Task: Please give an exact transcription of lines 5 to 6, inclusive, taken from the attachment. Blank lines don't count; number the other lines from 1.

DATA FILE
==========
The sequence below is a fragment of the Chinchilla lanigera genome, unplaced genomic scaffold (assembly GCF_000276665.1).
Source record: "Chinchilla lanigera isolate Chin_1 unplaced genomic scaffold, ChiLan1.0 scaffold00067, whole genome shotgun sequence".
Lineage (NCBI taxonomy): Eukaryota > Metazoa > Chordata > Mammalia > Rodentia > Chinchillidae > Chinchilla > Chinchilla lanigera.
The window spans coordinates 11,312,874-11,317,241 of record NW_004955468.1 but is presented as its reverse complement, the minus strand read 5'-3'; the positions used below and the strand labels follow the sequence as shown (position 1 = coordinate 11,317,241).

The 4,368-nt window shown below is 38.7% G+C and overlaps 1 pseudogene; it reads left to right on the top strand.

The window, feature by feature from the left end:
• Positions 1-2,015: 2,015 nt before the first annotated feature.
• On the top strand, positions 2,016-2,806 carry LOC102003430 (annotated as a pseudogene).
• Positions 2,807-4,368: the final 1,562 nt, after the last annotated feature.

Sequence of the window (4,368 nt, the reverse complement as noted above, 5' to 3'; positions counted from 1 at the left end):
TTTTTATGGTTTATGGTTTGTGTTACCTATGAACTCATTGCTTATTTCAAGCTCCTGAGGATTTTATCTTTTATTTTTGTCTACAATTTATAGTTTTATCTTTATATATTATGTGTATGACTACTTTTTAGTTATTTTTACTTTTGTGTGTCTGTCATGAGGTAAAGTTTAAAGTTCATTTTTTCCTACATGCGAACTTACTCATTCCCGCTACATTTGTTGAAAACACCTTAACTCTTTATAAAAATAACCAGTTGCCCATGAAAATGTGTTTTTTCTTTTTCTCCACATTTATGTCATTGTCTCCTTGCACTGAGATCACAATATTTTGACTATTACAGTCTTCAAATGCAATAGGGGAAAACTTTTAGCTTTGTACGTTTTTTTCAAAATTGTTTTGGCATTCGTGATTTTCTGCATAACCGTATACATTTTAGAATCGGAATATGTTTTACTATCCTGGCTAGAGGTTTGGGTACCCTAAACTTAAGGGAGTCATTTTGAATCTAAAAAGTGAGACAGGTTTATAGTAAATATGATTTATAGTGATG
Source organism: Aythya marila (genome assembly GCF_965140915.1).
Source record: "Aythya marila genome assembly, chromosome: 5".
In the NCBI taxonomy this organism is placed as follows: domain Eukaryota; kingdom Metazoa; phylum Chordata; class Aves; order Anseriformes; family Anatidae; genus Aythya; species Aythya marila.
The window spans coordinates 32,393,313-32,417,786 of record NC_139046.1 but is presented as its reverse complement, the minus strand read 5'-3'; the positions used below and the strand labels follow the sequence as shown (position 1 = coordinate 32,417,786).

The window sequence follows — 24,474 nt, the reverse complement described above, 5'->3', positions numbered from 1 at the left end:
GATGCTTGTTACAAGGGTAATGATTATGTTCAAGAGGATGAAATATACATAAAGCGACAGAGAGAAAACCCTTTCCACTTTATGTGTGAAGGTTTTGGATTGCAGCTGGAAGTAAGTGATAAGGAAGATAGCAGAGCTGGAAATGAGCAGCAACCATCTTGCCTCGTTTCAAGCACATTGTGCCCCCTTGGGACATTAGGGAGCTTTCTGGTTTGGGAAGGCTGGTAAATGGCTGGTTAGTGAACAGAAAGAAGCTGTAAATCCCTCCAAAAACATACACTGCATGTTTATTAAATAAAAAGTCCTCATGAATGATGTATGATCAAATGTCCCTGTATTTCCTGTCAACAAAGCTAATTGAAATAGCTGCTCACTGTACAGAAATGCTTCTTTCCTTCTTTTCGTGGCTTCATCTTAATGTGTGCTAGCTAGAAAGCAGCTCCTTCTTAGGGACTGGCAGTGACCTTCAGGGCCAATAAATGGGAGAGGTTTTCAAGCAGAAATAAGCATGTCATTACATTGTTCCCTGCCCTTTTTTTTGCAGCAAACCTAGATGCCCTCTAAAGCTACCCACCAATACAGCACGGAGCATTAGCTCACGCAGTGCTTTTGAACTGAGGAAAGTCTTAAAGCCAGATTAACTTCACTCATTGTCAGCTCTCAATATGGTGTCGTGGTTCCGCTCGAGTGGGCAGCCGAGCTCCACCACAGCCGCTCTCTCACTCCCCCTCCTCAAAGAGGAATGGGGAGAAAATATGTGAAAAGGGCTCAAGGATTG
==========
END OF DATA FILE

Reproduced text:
The 4,368-nt window shown below is 38.7% G+C and overlaps 1 pseudogene; it reads left to right on the top strand.

The window, feature by feature from the left end: